Ukraine's Nuclear Plant Offline
ZAPORIZHZHIA, Ukraine (AP) -- Ukraine's and Europe's largest nuclear plant was once again knocked offline in the early hours of Saturday amid sustained shelling that destroyed a key power line and penetrated deep into the plant's premises, local Russian-backed authorities said.
The claims came barely a day after a team of inspectors from the U.N. nuclear agency arrived at the Zaporizhzhia nuclear power plant, which has been caught in fierce recent fighting between Ukrainian and Russian forces, six months after Russian President Vladimir Putin ordered his troops to invade Ukraine.
The IAEA's mission is meant to help secure the site as Moscow and Kyiv continue to trade blame for shelling at and around the nuclear plant.
"The Dneprovskaya power line has been hit. The nuclear power plant has switched to servicing its own needs," Vladimir Rogov, a member of the Kremlin-appointed regional administration, wrote on Telegram, adding that a shell had struck an area between two reactors. His claims could not be immediately verified.
Late on Friday evening, the Russian-backed authorities reported that the plant had been under fire for about two hours, blaming Ukrainian forces in the latest of a series of similar claims.
As of Saturday morning, neither the Ukrainian government nor the country's nuclear energy operator, Enerhoatom, had commented on these allegations.
The plant has repeatedly suffered complete disconnection from Ukraine's power grid since last week, with Enerhoatom blaming mortar shelling and fires near the site.
Local Ukrainian authorities accused Moscow of pounding two cities that overlook the plant across the Dnieper river with rockets, also an accusation they have made repeatedly over the past weeks.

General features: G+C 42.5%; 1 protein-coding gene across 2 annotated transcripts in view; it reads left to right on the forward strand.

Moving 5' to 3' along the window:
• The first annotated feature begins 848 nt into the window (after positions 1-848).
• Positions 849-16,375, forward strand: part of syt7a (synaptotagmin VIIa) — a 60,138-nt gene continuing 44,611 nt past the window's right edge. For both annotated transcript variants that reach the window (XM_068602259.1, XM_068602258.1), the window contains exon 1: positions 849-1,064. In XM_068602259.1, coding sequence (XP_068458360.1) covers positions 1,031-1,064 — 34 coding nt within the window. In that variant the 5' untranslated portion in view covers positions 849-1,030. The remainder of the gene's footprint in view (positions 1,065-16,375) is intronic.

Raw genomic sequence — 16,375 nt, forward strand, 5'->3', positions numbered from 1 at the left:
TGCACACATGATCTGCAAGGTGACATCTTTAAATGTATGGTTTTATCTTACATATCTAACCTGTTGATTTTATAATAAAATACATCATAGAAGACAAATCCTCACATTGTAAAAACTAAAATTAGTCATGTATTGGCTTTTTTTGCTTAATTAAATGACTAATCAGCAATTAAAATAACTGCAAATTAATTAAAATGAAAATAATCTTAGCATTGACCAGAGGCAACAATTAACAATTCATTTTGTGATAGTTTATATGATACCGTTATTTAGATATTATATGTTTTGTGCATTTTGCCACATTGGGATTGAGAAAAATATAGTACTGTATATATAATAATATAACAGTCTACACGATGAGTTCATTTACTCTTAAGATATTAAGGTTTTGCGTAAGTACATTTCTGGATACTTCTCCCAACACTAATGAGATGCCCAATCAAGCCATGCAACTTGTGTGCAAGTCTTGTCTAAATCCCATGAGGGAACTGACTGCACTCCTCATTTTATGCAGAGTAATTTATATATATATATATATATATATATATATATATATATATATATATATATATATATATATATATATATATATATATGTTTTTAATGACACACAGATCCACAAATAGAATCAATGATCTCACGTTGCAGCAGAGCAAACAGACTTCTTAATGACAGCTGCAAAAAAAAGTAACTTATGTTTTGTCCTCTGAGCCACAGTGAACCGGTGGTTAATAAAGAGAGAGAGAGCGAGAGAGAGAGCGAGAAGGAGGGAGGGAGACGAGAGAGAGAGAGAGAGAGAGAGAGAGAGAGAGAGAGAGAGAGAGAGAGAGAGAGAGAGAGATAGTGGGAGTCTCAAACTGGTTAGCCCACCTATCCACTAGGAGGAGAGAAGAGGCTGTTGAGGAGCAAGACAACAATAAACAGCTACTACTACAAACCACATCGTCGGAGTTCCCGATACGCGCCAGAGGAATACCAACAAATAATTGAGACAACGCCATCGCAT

In Zorya, a small village about 20 kilometers (12 miles) from the Zaporizhzhia plant, residents on Friday could hear the sound of explosions in the area.
It's not the shelling that scared them the most, but the risk of a radioactive leak in the plant.
"The power plant, yes, this is the scariest," Natalia Stokoz, a mother of three, said. "Because the kids and adults will be affected, and it's scary if the nuclear power plant is blown up."
Oleksandr Pasko, a 31-year-old farmer, said "there is anxiety because we are quite close." Pasko said that the Russian shelling has intensified in recent weeks.
During the first weeks of the war, authorities gave iodine tablets and masks to people living near the plant in case of radiation exposure.
Recently, they've also distributed iodine pills in Zaporizhzhia city, about 50 kilometers (31 miles) from the plant.
Local officials on Saturday reported Russian forces shelling and launching missile attacks on residential areas in Ukraine's east and northeast.
The governor of the eastern Donetsk region, the site of some of the fiercest clashes in recent weeks, said that two civilians died and three more were injured on Friday. Pavlo Kyrylenko said in a Telegram post that casualties included one person killed in the strategic town of Zaitseve, where fighting continued for much of Friday as Russian forces tried to press deeper into Ukrainian-held territory and approach the key city of Bakhmut.
In the northeastern Kharkiv region, home to Ukraine's second-largest city, governor Oleh Syniehubov said that six civilians were hospitalized overnight due to Russian shelling.